Geldof reckons Rats deserve top billing

Boomtown Rats singer Bob Geldof is bringing the band back to Cork, and feels their music deserves more respect, writes Marc O’Sullivan

AGE has not withered him. In Cork to talk up the newly reformed Boomtown Rats’ appearance at Live at the Marquee on Jul 5, Geldof is in particularly ebullient form. His band-mate, guitarist Gary Roberts, barely gets a word in as the singer expounds on their band and its legacy.

Geldof cannot quite remember when the Rats last played Cork — it was 1985, when they performed at City Hall — but he is as vocal as ever about their accomplishments, recalling a time when they sold “gazillions of records” and a poll in NME listed the No 1 male singer as David Bowie, “and the No 2 as me”.

Geldof has family connections with the city. “My mother’s family the Wellers were from Cork. My granduncle was Tommy Nott, he worked in the Cork Examiner [as the night foreman], actually.

“And my mum and dad managed the Crosshaven Hotel for a time. My mum was an usherette in the Savoy Cinema, that’s where my dad took a fancy to her.”

Geldof, now 61, will be joined by three of the five other original Rats — Roberts, bassist Pete Briquette and drummer Simon Crowe — for their gig at the Marquee, their only Irish appearance this year.

The Boomtown Rats will play hits from the late 1970s and early ’80s, including their two international No 1s, ‘Rat Trap’ and ‘I Don’t Like Mondays’. They will also perform their most controversial single, ‘Banana Republic’, which reached No 3 in the UK charts in 1980.

Geldof remains unrepentant about the song, which derided Ireland as “a septic isle”, ruled over by “the black and blue uniforms, police and priests”.

“Banana Republic — you could play it today and still think it was written yesterday,” he says.

“Yeah, the situation hasn’t changed that much, has it?” Roberts chips in.

“’Banana Republic’ is about the political thing,” Geldof goes on. “Charlie Haughey gun-running to the Civil War in the North. The businessmen shutting up about it as he zoned all the land around Ireland and gave it to the developers, including his own family. The Church knowing perfectly well what the fuck was going on. While certain members of the Government paid Irish killers to murder other Irish people, the Church shut up and said nothing.”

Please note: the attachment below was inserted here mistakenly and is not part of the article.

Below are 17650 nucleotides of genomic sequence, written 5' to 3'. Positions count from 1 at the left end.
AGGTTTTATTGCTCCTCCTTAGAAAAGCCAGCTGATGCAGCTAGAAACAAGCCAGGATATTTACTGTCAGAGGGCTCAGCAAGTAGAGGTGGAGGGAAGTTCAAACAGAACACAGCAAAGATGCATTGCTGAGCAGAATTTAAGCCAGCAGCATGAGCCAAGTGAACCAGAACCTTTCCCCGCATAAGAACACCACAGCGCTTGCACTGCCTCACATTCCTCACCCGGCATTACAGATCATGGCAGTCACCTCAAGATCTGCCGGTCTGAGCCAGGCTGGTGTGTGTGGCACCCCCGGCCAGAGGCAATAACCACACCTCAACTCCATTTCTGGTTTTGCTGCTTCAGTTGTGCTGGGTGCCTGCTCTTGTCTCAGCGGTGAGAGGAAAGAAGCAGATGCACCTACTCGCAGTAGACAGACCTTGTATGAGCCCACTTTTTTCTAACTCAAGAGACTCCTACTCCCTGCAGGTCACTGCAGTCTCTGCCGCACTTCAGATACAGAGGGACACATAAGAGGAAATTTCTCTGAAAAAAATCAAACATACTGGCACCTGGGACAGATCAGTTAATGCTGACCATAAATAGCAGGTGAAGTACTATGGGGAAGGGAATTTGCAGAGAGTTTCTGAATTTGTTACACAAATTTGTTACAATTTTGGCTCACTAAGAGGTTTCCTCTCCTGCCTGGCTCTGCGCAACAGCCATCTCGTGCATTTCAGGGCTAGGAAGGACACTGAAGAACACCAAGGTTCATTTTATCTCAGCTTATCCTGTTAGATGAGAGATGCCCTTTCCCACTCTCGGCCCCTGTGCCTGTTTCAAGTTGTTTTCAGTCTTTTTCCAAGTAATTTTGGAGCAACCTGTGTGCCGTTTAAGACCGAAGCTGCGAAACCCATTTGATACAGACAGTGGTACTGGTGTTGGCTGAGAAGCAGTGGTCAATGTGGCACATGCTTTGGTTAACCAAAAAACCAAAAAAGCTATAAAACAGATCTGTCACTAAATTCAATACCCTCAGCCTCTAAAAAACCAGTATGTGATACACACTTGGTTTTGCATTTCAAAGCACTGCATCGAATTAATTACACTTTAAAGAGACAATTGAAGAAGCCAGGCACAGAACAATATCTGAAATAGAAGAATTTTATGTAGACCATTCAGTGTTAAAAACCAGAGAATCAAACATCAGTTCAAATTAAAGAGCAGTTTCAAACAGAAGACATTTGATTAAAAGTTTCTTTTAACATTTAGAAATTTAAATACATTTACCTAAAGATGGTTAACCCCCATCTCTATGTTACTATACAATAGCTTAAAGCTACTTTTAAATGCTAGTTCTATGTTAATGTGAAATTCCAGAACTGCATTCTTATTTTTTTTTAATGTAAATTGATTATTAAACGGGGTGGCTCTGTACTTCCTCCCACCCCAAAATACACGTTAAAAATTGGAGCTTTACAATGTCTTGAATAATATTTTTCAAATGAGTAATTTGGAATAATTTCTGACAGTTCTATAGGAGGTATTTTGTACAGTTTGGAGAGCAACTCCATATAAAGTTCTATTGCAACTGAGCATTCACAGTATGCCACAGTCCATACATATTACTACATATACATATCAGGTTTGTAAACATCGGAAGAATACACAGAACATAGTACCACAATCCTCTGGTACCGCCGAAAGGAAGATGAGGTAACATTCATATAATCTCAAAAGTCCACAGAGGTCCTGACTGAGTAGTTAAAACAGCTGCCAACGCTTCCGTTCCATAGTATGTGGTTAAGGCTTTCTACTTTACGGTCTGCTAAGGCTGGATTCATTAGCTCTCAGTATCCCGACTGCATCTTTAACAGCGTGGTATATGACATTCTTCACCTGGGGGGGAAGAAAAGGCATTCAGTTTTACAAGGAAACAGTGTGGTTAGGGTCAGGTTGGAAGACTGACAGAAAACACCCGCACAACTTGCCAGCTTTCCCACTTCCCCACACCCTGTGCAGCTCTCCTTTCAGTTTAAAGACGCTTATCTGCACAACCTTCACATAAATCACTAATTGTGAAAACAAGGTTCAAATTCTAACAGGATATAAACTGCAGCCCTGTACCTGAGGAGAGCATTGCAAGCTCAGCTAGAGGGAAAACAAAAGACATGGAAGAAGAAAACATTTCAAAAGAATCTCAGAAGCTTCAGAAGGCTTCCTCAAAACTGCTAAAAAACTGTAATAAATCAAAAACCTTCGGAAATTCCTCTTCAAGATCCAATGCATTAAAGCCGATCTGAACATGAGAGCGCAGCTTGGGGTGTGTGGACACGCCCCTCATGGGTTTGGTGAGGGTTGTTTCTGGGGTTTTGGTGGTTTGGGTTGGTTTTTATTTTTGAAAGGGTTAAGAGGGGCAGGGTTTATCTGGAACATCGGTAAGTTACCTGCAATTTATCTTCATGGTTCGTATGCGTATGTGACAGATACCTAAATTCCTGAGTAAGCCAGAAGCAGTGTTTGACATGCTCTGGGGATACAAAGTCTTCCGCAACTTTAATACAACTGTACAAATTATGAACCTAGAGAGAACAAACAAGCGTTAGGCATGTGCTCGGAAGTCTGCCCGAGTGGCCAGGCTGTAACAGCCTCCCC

Geldof recalls that he and his band-mates came up through a school system “where our friends had been beaten up by the clergy. We knew about the Magdalene Laundries, we knew about the fucking orphanages. Everyone knew. The press said fuck-all. So they were corrupted too. The fucking Dáil said nothing and the fucking Church were busy abusing the children of their parishioners. Do me a favour; it was the families put the children into the laundries.”

The Boomtown Rats first exploded onto the nation’s consciousness when they performed ‘Looking After No 1’, on the Late Late Show in 1977. Interviewed by Gay Byrne, Geldof railed against the Church and state, his father, and his old school — Blackrock College.

“Fair fucks to Gay Byrne,” says Geldof. “These nuns started barracking me and I told them to shut up. And then, when everyone was booing and shouting, he was like, ‘no, no, let him have his say’.”

Geldof is perfectly clear on what drove them in those days. “It was rage,” he says. “Gary couldn’t get a job. I couldn’t get a job. I was trying to get a rock ’n‘ roll newspaper together; it seemed like the only means I had to change things.”

Geldof had lived in Canada, working for a music magazine, and returned to Dublin with the dream of starting his own publication. “I had saved $2,000, and I could have taken 11 people off the dole.” But things in Dublin were so bad he couldn’t even get a phone line installed. Typically, he went to the minister for posts and telegraphs to try and get the matter sorted. “And the minister, Conor Cruise O’Brien, said, ‘I can’t do anything, Robert, you’ll have to bribe the unions’. Bribe the unions? What hope does a country have then, I thought. Fuck you!”

Geldof lambasts his late friend Phil Lynott’s rose-tinted view of their native Dublin. “Phil was a black outsider. He needed to be seen to be uber-Irish. You had this Celtic romantic nonsense, all that Celtic imagery by Jim Fitzpatrick... Roisin Dubh, all this stuff. Dublin in Phil’s imagination was this glowing city. In my reality it was a fucking shithole where you were never given a chance.”

Even Geldof’s relationship with the late Paula Yates, the mother of his three daughters, whom he married in 1986, failed to soften his cough. “I don’t think there’s a single love song in the Boomtown Rats canon,” he says. “I couldn’t do love songs. Paula always said, ‘for fuck’s sake, can you not write me a love song?’ And I tried, but it always went pear-shaped. And I did love her, hugely, but that wasn’t the thing that did it for me as a writer.”

Geldof insists the Rats, who split in 1986, were as important as peers the Sex Pistols and the Clash. “But we were never accepted by the cultural Taliban in the UK. It always drove us nuts that people said Joe Strummer and the Clash were the real thing. I mean, all that political left/right thing was over by the mid-70s, and what would Joe, the son of a diplomat, have known about it anyway?”

Roberts finally gets another word in. “I agree with everything Bob just said,” he laughs.

Picture: Bob Geldof back in Cork this week. Photo: Michael Mac Sweeney/Provision


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